77. dev Says:

    : To all those who talk about India

    Mt. Kailash is abode of Lord Shiva of Hinduism. It also houses ManSarovar Lake which is a pilgrimage centre for Hindus. My forefathers like other hindus were travelling to that place at least once in a lifetime. Now a days you need a VISA and 1200$ to travel there as it is occupied by china. Why ??? Only rich hindus can afford a trip. No matter what the government says in INDIA or CHINA or the so called world communities the Hindus will never trust China..

    We have khalistan movement , naxalite movement and god knows what else movement. But the base behind all of these movement is demand for a separate state (which is the result of asymmetric localised development of India) NOT A SEPARATE COUNTRY

    and yes we have the CASTE SYSTEM and it will prevail for a long time. it is because people here are traditional and the tradition changes in every 200 km in India. the rituals in marriage, birth ceremony, death ceremony , greeting ceremony etc. varies in every few hundred kilometers and people generally tend to stick to their own traditions. In what way it effects indo-china or for that matter any other international politics i dont understand even though i have lived for 40 years in my country.

    people speaking 13 different languages who cant understand eachother still leaving together is enough to prove solidarity. Go ask naxalites or punjabis ulfa or any other groups whether they want a separate country that will clear your doubts

    on side note : dunno about politicians, but indian people may trust pakistanis but will never trust Chinese . Sorry no links to prove this but this is the mood here. believe it or not.

  78. dev Says:

    It is the govt. of Srilanka which asked for Indian Peace Keeping Force to help them eradicating LTTE.

    And when 20,000 women are raped in a week in bangladesh and the neighbours ask us to interven we will allways support. Its a shame that it is compared with kasmir where even after 6 decades hindus from kasmir are not settled and are leaving around delhi as refugees. and guess what ? we have separate laws for them providing special privilages not only to kasmir but to all Muslims. In a medical entrance exams even if we score 85 out of hundred we are not eligible but minorities are eligible even if they score 40 !! Can you imagine this in China ? Demography of tibet is changed in a over night while indians cannot buy property in Kasmir as per our Constituion. we can only expect Tiananmen from china nothing else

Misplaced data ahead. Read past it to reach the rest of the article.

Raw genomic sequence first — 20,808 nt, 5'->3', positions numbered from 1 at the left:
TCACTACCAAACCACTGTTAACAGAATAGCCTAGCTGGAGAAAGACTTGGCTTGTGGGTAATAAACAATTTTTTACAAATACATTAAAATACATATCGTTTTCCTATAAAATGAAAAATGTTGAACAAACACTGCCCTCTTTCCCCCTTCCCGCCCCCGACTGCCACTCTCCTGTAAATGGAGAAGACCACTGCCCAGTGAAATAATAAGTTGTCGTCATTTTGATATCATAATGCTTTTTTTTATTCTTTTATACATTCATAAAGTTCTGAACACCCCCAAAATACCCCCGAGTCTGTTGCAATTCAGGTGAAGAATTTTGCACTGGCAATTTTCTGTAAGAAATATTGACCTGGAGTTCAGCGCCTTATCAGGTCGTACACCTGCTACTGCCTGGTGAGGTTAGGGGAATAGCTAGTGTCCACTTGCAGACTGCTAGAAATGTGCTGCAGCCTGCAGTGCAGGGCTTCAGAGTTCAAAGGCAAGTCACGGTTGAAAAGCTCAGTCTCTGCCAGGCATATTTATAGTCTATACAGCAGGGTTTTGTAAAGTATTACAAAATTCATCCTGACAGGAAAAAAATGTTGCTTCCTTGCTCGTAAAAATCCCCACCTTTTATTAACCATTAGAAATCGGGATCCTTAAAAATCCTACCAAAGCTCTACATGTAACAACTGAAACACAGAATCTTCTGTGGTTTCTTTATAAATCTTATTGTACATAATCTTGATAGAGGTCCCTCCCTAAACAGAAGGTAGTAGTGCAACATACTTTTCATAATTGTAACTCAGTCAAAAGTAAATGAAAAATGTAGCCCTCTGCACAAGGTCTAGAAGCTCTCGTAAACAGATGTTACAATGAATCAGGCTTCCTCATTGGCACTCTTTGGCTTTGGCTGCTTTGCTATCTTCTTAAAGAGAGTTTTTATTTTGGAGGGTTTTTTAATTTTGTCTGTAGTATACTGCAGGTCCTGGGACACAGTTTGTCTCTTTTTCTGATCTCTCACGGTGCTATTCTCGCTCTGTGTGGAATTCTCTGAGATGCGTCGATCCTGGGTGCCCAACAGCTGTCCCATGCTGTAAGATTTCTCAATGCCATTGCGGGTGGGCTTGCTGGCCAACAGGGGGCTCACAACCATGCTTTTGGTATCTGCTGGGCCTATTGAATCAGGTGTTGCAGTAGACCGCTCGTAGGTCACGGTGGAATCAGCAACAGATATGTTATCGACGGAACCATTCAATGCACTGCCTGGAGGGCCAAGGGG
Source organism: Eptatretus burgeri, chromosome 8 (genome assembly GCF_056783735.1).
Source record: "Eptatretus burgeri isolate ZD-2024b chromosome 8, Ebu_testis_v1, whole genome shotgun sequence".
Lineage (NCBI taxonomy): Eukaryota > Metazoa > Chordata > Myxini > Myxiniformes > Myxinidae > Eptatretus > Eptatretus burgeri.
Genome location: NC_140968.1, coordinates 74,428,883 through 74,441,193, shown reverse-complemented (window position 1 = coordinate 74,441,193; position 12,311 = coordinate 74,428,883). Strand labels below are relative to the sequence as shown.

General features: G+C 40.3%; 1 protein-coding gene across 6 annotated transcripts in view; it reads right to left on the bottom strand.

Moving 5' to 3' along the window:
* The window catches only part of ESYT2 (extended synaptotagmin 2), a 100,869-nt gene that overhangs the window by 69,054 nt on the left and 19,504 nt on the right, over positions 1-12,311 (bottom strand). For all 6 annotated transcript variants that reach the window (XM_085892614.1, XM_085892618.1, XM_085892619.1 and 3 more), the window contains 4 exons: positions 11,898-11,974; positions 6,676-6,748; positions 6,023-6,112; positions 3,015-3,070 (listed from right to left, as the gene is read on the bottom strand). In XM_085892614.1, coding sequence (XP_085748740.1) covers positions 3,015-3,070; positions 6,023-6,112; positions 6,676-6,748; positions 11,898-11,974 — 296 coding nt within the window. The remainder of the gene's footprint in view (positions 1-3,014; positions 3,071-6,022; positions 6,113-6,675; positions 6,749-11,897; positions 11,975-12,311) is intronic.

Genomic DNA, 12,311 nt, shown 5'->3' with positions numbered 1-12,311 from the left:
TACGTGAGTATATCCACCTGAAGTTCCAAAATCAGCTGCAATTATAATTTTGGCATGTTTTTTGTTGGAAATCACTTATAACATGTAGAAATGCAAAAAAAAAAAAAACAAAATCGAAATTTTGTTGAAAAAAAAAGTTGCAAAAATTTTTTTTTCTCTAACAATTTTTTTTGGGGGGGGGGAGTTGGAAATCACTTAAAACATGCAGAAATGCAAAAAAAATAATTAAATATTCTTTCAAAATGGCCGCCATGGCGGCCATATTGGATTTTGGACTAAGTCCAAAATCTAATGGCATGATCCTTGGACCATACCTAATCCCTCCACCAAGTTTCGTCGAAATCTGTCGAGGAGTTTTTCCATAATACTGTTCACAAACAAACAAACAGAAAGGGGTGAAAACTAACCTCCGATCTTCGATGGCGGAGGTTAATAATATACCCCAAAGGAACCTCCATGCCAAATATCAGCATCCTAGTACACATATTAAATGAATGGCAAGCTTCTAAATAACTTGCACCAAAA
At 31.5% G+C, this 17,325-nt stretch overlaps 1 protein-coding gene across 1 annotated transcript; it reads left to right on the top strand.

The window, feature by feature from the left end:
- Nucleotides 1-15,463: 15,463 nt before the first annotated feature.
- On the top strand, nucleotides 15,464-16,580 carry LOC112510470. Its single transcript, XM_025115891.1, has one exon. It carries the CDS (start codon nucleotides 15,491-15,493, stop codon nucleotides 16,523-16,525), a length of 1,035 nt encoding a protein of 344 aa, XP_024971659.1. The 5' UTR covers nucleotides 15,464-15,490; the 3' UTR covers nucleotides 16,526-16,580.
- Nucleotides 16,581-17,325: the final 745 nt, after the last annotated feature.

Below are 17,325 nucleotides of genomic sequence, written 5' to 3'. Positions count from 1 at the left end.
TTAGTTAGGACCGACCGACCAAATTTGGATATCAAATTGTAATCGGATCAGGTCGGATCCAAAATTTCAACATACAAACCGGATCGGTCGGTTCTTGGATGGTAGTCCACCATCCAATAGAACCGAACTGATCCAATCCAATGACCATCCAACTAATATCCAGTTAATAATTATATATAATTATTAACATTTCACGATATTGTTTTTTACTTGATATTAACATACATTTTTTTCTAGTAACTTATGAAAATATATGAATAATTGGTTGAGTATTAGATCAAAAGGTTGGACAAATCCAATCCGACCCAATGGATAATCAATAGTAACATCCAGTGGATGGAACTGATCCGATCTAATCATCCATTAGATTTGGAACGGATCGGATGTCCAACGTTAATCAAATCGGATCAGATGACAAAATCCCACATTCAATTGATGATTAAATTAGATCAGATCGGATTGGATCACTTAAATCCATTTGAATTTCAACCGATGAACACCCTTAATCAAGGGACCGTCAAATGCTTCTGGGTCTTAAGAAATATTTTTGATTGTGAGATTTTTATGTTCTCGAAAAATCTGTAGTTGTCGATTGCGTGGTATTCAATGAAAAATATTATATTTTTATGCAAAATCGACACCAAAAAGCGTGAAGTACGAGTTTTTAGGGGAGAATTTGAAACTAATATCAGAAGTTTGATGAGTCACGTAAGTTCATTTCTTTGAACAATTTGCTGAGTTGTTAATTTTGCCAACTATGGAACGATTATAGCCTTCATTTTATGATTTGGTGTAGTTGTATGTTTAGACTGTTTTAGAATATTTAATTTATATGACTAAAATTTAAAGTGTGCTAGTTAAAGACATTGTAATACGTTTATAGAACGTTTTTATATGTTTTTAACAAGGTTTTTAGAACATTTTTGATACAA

79. anton Says:

    I say don’t trust the Chinese. I worked with Chinese people for a decade and although they are nice, they are exclusive to all other races, put their race first and are inscrutable. They will never let you know what they are really thinking and what is in their heart. India should follow a strong policy on its border rights. No other nation is willing to give up their borders for another country. Just ask the Chinese if they will leave the lands they have occupied from the Tibetans and Uighur, I doubt so! India should follow a policy of friends with all so that in times of trouble she is not dependant on one country only. Besides she has the brains and manpower to not be dependant on any one country.

  80. Wahaha Says:

    In a medical entrance exams even if we score 85 out of hundred we are not eligible but minorities are eligible even if they score 40 !! Can you imagine this in China ?

    ********************************

    Are all of indians ignorant about China as you are ?

  81. rahul Says:

    Hi all,
    Iam little worried as china military is growing .So i have a question for you all that Is china’s growing army is a big concern for india.Share your views with me on this link- http://sawaal.ibibo.com/newspapers/what-dp-you-think-chinas-growing-military-concern-india-1718434.html

  82. dheeraj tirunahari Says:

    India and china instead of competiting if can act complementarily it can emerge as giant power is Asia and counter supremacy of west .Both the countries have ancient civilisations and fast emerging . The bilateral trade between countries is the example of potential of ecomony of two countries . China on the other hand maintining”all weather ” coopeartion with pakistan should act as a detterent and faciliate to resolve the kashmir issue . The border problem issue can settled in accordance with international laws and guildelines . China can emerge as a super power only with indias support because much of its trade is from indian ocean and along mallacca coast . China should abstain from provocating by building infrastructure along karakoram range and claiming its right over south china sea .
    India and China are most populous and fast growing economies of the world . The growth of two nations is dependent on its relations with each other .

  83. Akash Says:

    i agree both countries are important for asia.and both have to do efforts for solving the matter.and about the histroy,each country has his own points .if u realy wanna see the real points then visit both country .and u can see the reality.all of these things are just a politics.and blaming china or india,first check all deals and issues,every countries have issuses,u can’t blame any country.as a indian,i agree we have some faults but that’s not mean,other side has nothing.1964 war is now histroy ,we hardly discuss that.and about pakistan,we never have problem with pakistan ,we have problems to terrorist .visit india my friends,u can see that we hardly care about china-pak matter.we have problem to only terrorist and my friends we are not playing any game.come and feel the pain of all the families ,families ,they lost their son.mother and other realatives. and one thing more -india is not bad as u guys think.what happened in past is past.as a common man,i want to say a single word=visit india.we welcome u